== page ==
The Model 1851 Navy was one of Colt’s most popular cap-and-ball “belt pistols,” and more than 250,000 were produced between 1851 and 1873. But approximately 42,000, bearing their own set of serial numbers, were manufactured in London, rather than Hartford, Conn.—an interesting variation for collectors.
The Model 1851 Navy was introduced at London’s Great Exhibition that same year, where it garnered enough orders to encourage Colt to open a factory in London. Until machinery and workers could be established, however, Colt had parts from Hartford sent to London for assembling, finishing and proofing. It wasn’t until 1854 that the first truly “London-made” Colt Navies came off the assembly line.
That was just after the outbreak of the Crimean War. As a result, during that first year, Colt shipped more than 10,000 London Navies to Russia’s Baltic Fleet and another 9,000 pistols to British troops. Colt’s London factory soon began receiving distinguished visitors, including Prince Albert and Charles Dickens, who praised the factory by stating, “It is the only place in England where one can see the complete manufacture of a pistol, from dirty pieces of timber and rough bars of cast steel, till it is fit for the gunsmith’s case.” But in 1856, with the end of the war and Parliament urging citizens to “buy British,” orders slowed and Colt closed the London factory.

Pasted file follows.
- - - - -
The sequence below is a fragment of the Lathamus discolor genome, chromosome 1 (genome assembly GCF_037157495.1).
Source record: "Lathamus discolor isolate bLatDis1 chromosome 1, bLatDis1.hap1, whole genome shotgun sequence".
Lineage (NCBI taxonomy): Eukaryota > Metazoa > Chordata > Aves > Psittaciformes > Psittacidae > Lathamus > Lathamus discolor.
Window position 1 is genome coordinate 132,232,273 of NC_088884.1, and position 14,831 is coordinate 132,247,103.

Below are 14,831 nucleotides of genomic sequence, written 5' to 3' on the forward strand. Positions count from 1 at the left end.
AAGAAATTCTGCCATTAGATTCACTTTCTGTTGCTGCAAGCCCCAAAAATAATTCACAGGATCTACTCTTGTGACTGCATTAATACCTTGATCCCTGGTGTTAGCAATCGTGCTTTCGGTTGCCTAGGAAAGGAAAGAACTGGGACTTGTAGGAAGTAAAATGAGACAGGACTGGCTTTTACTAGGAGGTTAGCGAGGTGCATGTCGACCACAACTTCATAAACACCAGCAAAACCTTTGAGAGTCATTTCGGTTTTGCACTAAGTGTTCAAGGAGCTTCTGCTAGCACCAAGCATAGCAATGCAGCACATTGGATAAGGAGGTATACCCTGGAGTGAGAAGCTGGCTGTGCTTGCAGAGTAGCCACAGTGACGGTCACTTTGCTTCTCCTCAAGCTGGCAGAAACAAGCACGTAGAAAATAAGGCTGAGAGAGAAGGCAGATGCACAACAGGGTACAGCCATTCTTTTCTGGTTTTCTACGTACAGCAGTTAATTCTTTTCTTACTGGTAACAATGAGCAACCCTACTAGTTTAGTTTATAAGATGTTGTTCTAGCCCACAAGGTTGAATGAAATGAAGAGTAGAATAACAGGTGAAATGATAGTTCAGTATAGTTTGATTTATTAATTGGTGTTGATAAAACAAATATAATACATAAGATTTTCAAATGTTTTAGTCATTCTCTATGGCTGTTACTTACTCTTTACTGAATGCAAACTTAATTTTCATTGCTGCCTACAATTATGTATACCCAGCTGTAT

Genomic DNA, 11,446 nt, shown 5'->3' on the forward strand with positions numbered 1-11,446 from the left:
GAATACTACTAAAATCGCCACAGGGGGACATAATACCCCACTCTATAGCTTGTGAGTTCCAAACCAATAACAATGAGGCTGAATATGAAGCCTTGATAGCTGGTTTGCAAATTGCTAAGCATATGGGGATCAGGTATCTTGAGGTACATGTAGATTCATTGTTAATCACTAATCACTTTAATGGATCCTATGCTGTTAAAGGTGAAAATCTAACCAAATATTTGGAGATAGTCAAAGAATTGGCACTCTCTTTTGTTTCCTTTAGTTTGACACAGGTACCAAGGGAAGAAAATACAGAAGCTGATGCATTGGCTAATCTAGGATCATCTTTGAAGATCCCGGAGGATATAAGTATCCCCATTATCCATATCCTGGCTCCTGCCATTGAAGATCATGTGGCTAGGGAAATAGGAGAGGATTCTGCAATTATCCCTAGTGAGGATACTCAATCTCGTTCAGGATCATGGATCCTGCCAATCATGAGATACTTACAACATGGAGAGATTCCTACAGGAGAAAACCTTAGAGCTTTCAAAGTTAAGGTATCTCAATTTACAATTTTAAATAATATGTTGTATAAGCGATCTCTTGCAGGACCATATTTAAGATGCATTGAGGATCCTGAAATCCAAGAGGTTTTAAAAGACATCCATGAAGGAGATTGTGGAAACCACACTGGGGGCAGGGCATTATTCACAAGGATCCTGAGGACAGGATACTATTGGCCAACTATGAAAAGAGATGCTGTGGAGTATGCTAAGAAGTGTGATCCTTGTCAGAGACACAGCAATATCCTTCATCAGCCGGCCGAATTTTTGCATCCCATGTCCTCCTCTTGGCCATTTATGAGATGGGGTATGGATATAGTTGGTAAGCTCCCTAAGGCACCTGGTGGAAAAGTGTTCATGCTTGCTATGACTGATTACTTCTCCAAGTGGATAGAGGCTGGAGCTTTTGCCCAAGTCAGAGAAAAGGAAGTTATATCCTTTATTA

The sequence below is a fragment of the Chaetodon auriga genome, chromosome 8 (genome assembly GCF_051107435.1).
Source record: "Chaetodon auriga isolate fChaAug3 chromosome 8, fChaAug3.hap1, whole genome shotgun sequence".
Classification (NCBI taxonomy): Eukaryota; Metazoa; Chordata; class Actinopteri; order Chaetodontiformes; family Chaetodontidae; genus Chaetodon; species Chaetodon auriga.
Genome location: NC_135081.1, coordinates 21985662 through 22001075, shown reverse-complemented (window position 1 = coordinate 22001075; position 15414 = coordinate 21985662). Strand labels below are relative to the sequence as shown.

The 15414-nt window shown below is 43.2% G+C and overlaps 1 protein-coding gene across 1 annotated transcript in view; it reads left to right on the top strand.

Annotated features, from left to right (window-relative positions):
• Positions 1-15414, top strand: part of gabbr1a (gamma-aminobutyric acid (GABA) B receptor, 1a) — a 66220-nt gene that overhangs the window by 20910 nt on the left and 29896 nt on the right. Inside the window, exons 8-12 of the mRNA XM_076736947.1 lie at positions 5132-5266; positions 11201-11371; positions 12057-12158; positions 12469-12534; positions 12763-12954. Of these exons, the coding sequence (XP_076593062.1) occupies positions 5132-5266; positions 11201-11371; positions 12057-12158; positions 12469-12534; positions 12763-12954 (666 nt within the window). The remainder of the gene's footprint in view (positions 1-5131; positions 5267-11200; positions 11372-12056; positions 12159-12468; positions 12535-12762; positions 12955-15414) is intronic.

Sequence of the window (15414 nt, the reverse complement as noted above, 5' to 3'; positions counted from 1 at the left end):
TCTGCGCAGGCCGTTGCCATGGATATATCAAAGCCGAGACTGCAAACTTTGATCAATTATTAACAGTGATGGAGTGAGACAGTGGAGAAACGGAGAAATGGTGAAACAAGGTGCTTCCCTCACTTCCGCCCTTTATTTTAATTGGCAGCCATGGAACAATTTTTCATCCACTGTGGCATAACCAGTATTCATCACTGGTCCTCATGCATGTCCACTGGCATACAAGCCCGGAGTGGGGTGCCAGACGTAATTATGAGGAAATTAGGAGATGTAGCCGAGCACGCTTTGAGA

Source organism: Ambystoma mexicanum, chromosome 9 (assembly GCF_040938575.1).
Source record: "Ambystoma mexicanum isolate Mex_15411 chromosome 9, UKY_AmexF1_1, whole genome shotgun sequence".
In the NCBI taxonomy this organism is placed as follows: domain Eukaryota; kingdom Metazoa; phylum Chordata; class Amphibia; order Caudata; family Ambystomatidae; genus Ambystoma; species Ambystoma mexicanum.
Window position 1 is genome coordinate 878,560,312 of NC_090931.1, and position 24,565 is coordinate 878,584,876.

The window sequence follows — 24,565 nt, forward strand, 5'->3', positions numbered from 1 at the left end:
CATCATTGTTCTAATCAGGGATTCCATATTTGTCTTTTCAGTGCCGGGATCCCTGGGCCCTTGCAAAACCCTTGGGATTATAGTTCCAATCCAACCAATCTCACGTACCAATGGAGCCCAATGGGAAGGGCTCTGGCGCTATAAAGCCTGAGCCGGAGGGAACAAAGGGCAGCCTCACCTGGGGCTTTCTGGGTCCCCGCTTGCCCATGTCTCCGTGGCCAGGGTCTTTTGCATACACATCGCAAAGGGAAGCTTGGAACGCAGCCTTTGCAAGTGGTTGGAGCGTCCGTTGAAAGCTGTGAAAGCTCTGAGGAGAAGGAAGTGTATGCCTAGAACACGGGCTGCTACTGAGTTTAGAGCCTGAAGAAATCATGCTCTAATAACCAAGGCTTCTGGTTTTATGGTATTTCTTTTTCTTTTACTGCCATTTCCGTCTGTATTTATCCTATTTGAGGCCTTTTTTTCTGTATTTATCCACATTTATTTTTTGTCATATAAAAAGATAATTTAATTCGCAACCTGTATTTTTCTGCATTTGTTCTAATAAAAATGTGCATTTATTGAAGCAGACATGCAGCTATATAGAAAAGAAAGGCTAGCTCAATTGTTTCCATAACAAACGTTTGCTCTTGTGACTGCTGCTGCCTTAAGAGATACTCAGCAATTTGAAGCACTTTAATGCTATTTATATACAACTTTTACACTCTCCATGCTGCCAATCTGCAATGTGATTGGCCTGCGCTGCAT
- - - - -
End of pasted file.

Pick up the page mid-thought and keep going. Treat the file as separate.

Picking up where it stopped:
Aside from the initial 2,000 First Model London Navies assembled from Hartford-shipped parts, which featured brass backstraps and the smaller trigger guards of the Third Model Navy, the London model resembled the 1851 Fourth Model, with large, round, silver-plated or blued steel backstraps. Frames, hammers and rammers were color-casehardened; the rest of the gun was blued. Barrels were stamped “ADDRESS. COL COLT. LONDON,” with British proofmarks stamped on the cylinder between each nipple and to the left of the barrel lug. Stocks were one-piece walnut and the cylinder sported the Ormsby naval battle scene. Engraved revolvers exhibit England’s finest artistry from the time.
This cased Second Model London Navy—made in 1855—still retains much of its blued finish and color-casehardening, sports a silver-plated backstrap and trigger guard, and is marred only by scratches on one of the barrel flats and minor pitting on the frame. It obviously was kept in its fully accessorized case, which includes an extra set of nipples. By itself, this 80 percent gun would fetch $4,500, but with its original case, it is easily worth $7,500 to $8,000.
Gun: Colt 1851 London Navy (cased) Caliber: .36 Serial No: 25950 Manufactured: 1855 Condition: NRA Fine (Antique Gun Standards) Value: $7,500 to $8,000